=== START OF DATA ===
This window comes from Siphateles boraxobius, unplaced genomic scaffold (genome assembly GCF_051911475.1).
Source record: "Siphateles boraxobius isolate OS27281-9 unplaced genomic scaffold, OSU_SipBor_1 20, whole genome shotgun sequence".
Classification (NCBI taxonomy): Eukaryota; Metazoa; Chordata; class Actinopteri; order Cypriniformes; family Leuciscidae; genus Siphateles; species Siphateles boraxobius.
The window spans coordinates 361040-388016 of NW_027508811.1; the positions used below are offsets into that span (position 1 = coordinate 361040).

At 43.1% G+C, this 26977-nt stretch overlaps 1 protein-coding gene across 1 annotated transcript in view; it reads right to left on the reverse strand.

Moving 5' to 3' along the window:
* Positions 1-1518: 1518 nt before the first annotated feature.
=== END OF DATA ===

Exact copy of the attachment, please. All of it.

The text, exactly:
This window comes from Siphateles boraxobius, unplaced genomic scaffold (genome assembly GCF_051911475.1).
Source record: "Siphateles boraxobius isolate OS27281-9 unplaced genomic scaffold, OSU_SipBor_1 20, whole genome shotgun sequence".
Classification (NCBI taxonomy): Eukaryota; Metazoa; Chordata; class Actinopteri; order Cypriniformes; family Leuciscidae; genus Siphateles; species Siphateles boraxobius.
The window spans coordinates 361040-388016 of NW_027508811.1; the positions used below are offsets into that span (position 1 = coordinate 361040).

At 43.1% G+C, this 26977-nt stretch overlaps 1 protein-coding gene across 1 annotated transcript in view; it reads right to left on the reverse strand.

Moving 5' to 3' along the window:
* Positions 1-1518: 1518 nt before the first annotated feature.